Tag Archives: words

Nuance starts with N

Nuance is subtle. It lives between things. A shade off centre, just off balance, not as simple as you thought, it is the complexity of life.

In Academic Writing, nuance is usually a good thing. Life is complicated. Academics know this, and work hard at fitting all that complexity into their work.


A couple of years ago, Kieran Healy suggested that in his field (sociology) there was too much Nuance. This over-abundance of Nuance tended to obstruct clear thinking. Healy presented a conference paper about this problem with the not-so-subtle title “Fuck Nuance.” In summary, Healy thinks Nuance impedes Theory. Powerful theories need less nuance as theories look for similarities, not shades of minute difference.

Healy makes an interesting case. I was all ready to write about how academic writing could use MORE nuance, not less. Clearly I need to be more precise in my suggestion. Perhaps some aspects of academic writing could use more nuance. Descriptive work, history writing, detailed ethnographic observations, all these need detail and depth. These call for nuance. Theory as it develops from observations needs to shed the detail, to look for patterns and similarities, and so needs less nuance. The theorist needs to decide what the important differences are, pay attention to those. Yes, theory is thus less shaded than description, but perhaps it is more powerful, useful, applicable if less nuanced.

Nuance is also an aspect of writing. Choosing just the right word or phrase and getting it right makes all the difference in the world. The New York Times knows this too.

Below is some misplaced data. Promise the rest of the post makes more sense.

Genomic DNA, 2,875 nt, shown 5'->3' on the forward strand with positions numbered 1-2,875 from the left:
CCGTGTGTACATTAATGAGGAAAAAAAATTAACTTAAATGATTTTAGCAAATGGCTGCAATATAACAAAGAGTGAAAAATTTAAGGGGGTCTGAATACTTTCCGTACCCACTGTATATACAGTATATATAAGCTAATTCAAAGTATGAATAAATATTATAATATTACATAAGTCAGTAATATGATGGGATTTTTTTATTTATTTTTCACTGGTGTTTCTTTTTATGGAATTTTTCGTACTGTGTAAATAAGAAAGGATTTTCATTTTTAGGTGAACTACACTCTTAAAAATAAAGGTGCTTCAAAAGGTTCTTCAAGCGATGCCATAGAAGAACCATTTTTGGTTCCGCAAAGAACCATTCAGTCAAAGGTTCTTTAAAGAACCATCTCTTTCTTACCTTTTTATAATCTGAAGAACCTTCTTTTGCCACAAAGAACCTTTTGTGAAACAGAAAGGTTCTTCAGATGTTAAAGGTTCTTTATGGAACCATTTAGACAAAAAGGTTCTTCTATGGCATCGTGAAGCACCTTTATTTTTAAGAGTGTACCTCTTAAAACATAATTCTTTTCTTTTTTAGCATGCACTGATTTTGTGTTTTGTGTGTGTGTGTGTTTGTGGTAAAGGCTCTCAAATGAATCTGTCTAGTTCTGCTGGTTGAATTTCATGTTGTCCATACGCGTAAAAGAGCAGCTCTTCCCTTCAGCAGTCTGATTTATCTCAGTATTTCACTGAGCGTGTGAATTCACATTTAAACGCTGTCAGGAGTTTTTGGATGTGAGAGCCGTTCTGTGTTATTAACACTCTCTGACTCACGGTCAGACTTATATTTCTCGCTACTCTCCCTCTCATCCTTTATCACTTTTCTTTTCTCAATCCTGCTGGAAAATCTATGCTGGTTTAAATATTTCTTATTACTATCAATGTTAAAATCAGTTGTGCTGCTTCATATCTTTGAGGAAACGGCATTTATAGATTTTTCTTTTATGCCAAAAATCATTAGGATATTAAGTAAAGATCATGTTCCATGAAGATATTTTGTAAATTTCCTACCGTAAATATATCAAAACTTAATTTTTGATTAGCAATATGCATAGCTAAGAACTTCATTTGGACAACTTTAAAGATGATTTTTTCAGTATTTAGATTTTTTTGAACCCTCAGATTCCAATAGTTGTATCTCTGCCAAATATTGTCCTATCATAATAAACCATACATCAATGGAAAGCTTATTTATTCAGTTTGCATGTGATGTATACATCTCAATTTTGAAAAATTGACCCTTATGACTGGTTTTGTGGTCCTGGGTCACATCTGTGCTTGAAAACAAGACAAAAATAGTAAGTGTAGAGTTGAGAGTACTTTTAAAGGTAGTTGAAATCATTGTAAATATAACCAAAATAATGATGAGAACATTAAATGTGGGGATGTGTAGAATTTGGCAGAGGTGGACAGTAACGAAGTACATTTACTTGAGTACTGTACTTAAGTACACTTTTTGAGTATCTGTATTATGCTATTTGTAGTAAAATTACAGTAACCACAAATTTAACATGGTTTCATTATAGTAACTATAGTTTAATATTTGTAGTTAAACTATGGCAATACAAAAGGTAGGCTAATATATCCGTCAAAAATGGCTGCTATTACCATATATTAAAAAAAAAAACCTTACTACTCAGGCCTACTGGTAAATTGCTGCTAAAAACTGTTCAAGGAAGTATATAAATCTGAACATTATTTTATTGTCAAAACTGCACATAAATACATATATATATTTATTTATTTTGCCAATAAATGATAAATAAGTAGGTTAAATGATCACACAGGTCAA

Nuance: it is a many-shaded thing.

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If it is L, it must be Language

Yesterday I was reading along in my current brain candy book (Mr. Mercedes by Stephen King if you must know) and came upon a felicitous phrase. I stopped and savoured the phrase. “There are only six results, a very small catch in the vast fishy sea of the Internet…” I sat in the coffee shop, sipped my double cappuccino and smiled at the image of “the vast fishy sea of the Internet.” Nice work Mr. King. Well put. Words are fun, and words well connected can be beautiful. I wish more academics tried to find felicitous phrases for their work.

In my (becoming) infamous Epistemology post I talked about Language and how words help us figure out what we know. In that post there is a long quotation from Rowan Williams’s book, The Edge of Words, about the interplay between words and knowledge. That book is one of the best I’ve read on the importance of Language. It is not the easiest book to read – there’s lots to think about. As I read it I had to keep stopping to think. If I was with someone, I’d read out the paragraph that made me stop to think. Not everyone found the ideas as fascinating as I did, but if you like Language, find a copy of the book. Read it.

Recently I’ve read some different books that deal with Language. In the one I’ve not yet finished, one language, an alien tongue spoken by exotics from another world, is always called Language. It has a capital L. Native speakers of Language cannot lie. Humans who learn to speak Language (and only a few humans can actually do so) can lie in Language. Native Language speakers find this ability fascinating, and try to do it themselves. Because Language does not allow for lies, Metaphor is impossible. Metaphors are lies. Similes are possible in Language if the point of comparison actually exists. The point-of-view character in the book has been enshrined in Language as a Simile because she performed an action at one time. One Simile in the book has to repeat his action every week so the verb-tense in his simile is correct. I’m only half-way through, so I’m not sure where this book is going, but lets just say that there is a Language-centred Crisis on the planet in question. If you want more of this, read Embassytown by China Miéville.